A day after Prime Minister Manmohan Singh's return to the capital, the government still appeared clueless on a response to the crisis sparked by the controversial note from the finance ministry which put Home Minister P Chidambaram under a cloud of suspicion in the 2G spectrum scandal.
In what is likely to compound the woes for the Congress and the UPA, Finance Minister Pranab Mukherjee, in a letter handed over to the Prime Minister in New York and to Congress chief Sonia Gandhi on Tuesday, is believed to have stated that the note was prepared with input from different ministries, including the prime minister's office. The document should be seen not as a finance ministry note but as an "inter-ministerial background paper".
The letter, according to media sources, provides the full sequence of internal communication that led to the 25 March note from the finance ministry. The note, which says Chidambaram did not exercise his powers to force then telecom minister A Raja to take the auction route in the 2G spectrum allocations, has hinted at a big rift between Mukherjee and Chidambaram and kicked up a political storm with the opposition BJP demanding the latter's ouster from the ministry.
Mukherjee's position that it was an inter-ministerial view arrived at after elaborate communication between telecom, law and finance ministries as well as the PMO, makes it clear that the finance minister is in no mood to soft-pedal the issue and make compromising gestures towards Chidambaram. While he has not officially clarified his position yet, the letter carries the tone of his response to the issue.
The letter says the controversial note was prepared on inputs given by the PMO and cabinet secretariat. Since there were different versions concerning the entire controversy, it was decided that there should be a consolidated and comprehensive background note harmonizing all the view points from the various ministers, it said.
The letter also suggests that other ministries were in agreement with the fact that Chidambaram was not assertive enough when Raja was making merry with the license allocations. This is likely to push the home minister to a corner and leave him without any defence. This would also embolden the Opposition to launch a stronger, and possibly decisive, attack on Chidambaram.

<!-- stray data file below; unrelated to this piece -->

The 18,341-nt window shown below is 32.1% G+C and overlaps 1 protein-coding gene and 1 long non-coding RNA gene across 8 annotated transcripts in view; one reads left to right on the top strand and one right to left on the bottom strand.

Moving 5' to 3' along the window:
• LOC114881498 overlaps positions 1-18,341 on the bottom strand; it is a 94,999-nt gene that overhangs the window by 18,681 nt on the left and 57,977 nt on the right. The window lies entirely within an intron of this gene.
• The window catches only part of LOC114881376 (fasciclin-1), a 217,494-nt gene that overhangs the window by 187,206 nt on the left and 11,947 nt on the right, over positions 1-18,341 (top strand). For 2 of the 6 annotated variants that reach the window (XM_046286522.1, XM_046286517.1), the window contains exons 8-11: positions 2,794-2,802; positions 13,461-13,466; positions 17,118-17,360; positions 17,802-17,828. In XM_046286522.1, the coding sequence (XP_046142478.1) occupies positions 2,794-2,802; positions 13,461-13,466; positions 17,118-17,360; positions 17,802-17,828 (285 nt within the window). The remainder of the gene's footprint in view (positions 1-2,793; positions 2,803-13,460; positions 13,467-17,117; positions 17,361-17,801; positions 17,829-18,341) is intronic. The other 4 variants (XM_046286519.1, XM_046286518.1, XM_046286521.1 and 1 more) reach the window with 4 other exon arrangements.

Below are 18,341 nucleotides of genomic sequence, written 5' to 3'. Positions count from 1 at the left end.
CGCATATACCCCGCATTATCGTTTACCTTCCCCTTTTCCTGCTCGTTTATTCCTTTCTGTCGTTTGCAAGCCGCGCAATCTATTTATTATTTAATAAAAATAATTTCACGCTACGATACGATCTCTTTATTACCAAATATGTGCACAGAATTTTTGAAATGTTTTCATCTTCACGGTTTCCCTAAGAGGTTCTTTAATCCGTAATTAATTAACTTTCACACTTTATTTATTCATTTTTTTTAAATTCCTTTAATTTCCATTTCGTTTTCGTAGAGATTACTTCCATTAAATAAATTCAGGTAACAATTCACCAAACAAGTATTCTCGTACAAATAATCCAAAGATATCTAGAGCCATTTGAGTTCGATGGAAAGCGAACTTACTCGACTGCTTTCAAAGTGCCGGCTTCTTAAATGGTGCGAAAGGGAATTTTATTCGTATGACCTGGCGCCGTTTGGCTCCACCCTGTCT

The home minister has kept mum so far, probably working out his defence. However, despite the prime minister's public assurance of absolute trust in him, he might find his position in the ministry untenable. He does not have too many friends in the Congress and is likely to find it to his detriment sooner than later.
He attended a lunch hosted today by the Prime Minister hosted for former British prime minister Tony Blair but was among the earliest to leave. The mood tells the story, though it's too early to talk about his fate.
Mukherjee's letter also leaves Manmohan Singh in a spot of bother. Singh's open proclamation of confidence in the home minister could be construed as his defence for him against the collective view of several ministries. It leaves him exposed to attacks.
"There is no difference between what A Raja and Chidambaram did,’’ said senior BJP leader Sushma Swaraj today, underlining the fact that the wrongdoings committed by Raja were committed by Chidambaram too. The argument could be extended to the Prime Minister easily, particularly after Mukherjee's letter. He would find it difficult to defend himself or extricate himself from the 2G issue.
The Congress, of course, is bound to take the final brunt. The animosity between the two senior leaders, if it continues this way, is sure to take the confused party down further.
Updated Date: Sep 28, 2011 22:04:53 IST